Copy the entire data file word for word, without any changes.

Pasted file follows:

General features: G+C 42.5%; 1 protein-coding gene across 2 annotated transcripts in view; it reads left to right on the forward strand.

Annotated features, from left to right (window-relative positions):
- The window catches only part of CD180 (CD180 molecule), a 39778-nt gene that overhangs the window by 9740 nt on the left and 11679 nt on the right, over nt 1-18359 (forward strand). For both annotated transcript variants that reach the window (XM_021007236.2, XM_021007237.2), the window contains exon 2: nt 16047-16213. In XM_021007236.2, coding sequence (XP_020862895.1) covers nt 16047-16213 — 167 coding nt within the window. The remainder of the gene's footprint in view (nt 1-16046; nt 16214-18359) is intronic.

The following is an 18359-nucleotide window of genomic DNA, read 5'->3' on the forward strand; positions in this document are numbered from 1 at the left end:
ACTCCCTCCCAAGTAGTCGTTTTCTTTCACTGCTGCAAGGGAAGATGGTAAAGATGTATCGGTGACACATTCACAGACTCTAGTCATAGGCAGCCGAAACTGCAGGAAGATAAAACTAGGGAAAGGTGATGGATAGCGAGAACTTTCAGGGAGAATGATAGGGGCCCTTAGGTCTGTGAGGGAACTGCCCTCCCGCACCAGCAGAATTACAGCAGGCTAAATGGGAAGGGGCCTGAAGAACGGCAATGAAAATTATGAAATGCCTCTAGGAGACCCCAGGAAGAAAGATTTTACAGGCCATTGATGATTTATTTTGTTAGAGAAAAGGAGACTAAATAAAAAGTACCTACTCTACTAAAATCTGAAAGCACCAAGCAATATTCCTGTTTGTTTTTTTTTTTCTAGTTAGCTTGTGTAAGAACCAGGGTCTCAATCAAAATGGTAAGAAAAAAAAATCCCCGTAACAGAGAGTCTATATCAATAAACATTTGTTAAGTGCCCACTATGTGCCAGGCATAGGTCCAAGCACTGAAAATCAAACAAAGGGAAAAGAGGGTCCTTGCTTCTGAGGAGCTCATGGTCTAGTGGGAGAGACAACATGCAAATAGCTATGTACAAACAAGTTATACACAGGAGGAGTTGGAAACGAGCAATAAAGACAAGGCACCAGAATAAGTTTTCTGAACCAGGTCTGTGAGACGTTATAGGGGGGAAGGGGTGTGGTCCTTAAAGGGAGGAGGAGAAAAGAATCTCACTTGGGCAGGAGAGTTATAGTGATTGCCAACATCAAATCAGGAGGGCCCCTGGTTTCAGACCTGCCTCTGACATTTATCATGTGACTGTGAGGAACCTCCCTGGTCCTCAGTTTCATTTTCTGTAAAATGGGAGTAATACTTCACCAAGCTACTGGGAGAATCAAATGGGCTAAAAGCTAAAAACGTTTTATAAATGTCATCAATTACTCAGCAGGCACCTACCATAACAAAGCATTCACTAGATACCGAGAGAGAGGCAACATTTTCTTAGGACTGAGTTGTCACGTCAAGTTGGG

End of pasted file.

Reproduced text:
General features: G+C 42.5%; 1 protein-coding gene across 2 annotated transcripts in view; it reads left to right on the forward strand.

Annotated features, from left to right (window-relative positions):
- The window catches only part of CD180 (CD180 molecule), a 39778-nt gene that overhangs the window by 9740 nt on the left and 11679 nt on the right, over nt 1-18359 (forward strand). For both annotated transcript variants that reach the window (XM_021007236.2, XM_021007237.2), the window contains exon 2: nt 16047-16213. In XM_021007236.2, coding sequence (XP_020862895.1) covers nt 16047-16213 — 167 coding nt within the window. The remainder of the gene's footprint in view (nt 1-16046; nt 16214-18359) is intronic.

The following is an 18359-nucleotide window of genomic DNA, read 5'->3' on the forward strand; positions in this document are numbered from 1 at the left end:
ACTCCCTCCCAAGTAGTCGTTTTCTTTCACTGCTGCAAGGGAAGATGGTAAAGATGTATCGGTGACACATTCACAGACTCTAGTCATAGGCAGCCGAAACTGCAGGAAGATAAAACTAGGGAAAGGTGATGGATAGCGAGAACTTTCAGGGAGAATGATAGGGGCCCTTAGGTCTGTGAGGGAACTGCCCTCCCGCACCAGCAGAATTACAGCAGGCTAAATGGGAAGGGGCCTGAAGAACGGCAATGAAAATTATGAAATGCCTCTAGGAGACCCCAGGAAGAAAGATTTTACAGGCCATTGATGATTTATTTTGTTAGAGAAAAGGAGACTAAATAAAAAGTACCTACTCTACTAAAATCTGAAAGCACCAAGCAATATTCCTGTTTGTTTTTTTTTTTCTAGTTAGCTTGTGTAAGAACCAGGGTCTCAATCAAAATGGTAAGAAAAAAAAATCCCCGTAACAGAGAGTCTATATCAATAAACATTTGTTAAGTGCCCACTATGTGCCAGGCATAGGTCCAAGCACTGAAAATCAAACAAAGGGAAAAGAGGGTCCTTGCTTCTGAGGAGCTCATGGTCTAGTGGGAGAGACAACATGCAAATAGCTATGTACAAACAAGTTATACACAGGAGGAGTTGGAAACGAGCAATAAAGACAAGGCACCAGAATAAGTTTTCTGAACCAGGTCTGTGAGACGTTATAGGGGGGAAGGGGTGTGGTCCTTAAAGGGAGGAGGAGAAAAGAATCTCACTTGGGCAGGAGAGTTATAGTGATTGCCAACATCAAATCAGGAGGGCCCCTGGTTTCAGACCTGCCTCTGACATTTATCATGTGACTGTGAGGAACCTCCCTGGTCCTCAGTTTCATTTTCTGTAAAATGGGAGTAATACTTCACCAAGCTACTGGGAGAATCAAATGGGCTAAAAGCTAAAAACGTTTTATAAATGTCATCAATTACTCAGCAGGCACCTACCATAACAAAGCATTCACTAGATACCGAGAGAGAGGCAACATTTTCTTAGGACTGAGTTGTCACGTCAAGTTGGG